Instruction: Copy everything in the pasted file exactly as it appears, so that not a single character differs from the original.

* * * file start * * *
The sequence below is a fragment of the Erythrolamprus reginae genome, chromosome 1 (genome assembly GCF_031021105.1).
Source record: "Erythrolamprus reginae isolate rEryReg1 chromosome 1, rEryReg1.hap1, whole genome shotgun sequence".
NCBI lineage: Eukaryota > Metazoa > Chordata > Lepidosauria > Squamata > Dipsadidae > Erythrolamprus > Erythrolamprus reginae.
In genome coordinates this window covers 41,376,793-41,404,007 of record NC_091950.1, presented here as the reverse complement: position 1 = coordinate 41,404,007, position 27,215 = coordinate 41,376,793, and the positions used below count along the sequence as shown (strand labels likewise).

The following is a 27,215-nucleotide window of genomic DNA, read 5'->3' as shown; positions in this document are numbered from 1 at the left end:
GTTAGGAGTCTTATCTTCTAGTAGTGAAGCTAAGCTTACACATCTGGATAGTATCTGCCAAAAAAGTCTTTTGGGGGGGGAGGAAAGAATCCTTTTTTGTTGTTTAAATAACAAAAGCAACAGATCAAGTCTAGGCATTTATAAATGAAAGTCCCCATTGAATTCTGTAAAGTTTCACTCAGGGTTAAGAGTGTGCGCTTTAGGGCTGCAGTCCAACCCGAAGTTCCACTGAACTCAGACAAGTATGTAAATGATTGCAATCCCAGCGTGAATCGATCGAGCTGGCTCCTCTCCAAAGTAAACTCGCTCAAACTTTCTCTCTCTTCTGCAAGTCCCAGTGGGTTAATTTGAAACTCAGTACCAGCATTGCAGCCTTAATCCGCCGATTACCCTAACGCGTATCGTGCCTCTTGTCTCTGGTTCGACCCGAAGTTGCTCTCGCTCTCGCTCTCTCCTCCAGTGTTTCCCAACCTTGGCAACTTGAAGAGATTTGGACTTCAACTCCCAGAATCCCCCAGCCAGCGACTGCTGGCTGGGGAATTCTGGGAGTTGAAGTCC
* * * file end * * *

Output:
The sequence below is a fragment of the Erythrolamprus reginae genome, chromosome 1 (genome assembly GCF_031021105.1).
Source record: "Erythrolamprus reginae isolate rEryReg1 chromosome 1, rEryReg1.hap1, whole genome shotgun sequence".
NCBI lineage: Eukaryota > Metazoa > Chordata > Lepidosauria > Squamata > Dipsadidae > Erythrolamprus > Erythrolamprus reginae.
In genome coordinates this window covers 41,376,793-41,404,007 of record NC_091950.1, presented here as the reverse complement: position 1 = coordinate 41,404,007, position 27,215 = coordinate 41,376,793, and the positions used below count along the sequence as shown (strand labels likewise).

The following is a 27,215-nucleotide window of genomic DNA, read 5'->3' as shown; positions in this document are numbered from 1 at the left end:
GTTAGGAGTCTTATCTTCTAGTAGTGAAGCTAAGCTTACACATCTGGATAGTATCTGCCAAAAAAGTCTTTTGGGGGGGGAGGAAAGAATCCTTTTTTGTTGTTTAAATAACAAAAGCAACAGATCAAGTCTAGGCATTTATAAATGAAAGTCCCCATTGAATTCTGTAAAGTTTCACTCAGGGTTAAGAGTGTGCGCTTTAGGGCTGCAGTCCAACCCGAAGTTCCACTGAACTCAGACAAGTATGTAAATGATTGCAATCCCAGCGTGAATCGATCGAGCTGGCTCCTCTCCAAAGTAAACTCGCTCAAACTTTCTCTCTCTTCTGCAAGTCCCAGTGGGTTAATTTGAAACTCAGTACCAGCATTGCAGCCTTAATCCGCCGATTACCCTAACGCGTATCGTGCCTCTTGTCTCTGGTTCGACCCGAAGTTGCTCTCGCTCTCGCTCTCTCCTCCAGTGTTTCCCAACCTTGGCAACTTGAAGAGATTTGGACTTCAACTCCCAGAATCCCCCAGCCAGCGACTGCTGGCTGGGGAATTCTGGGAGTTGAAGTCC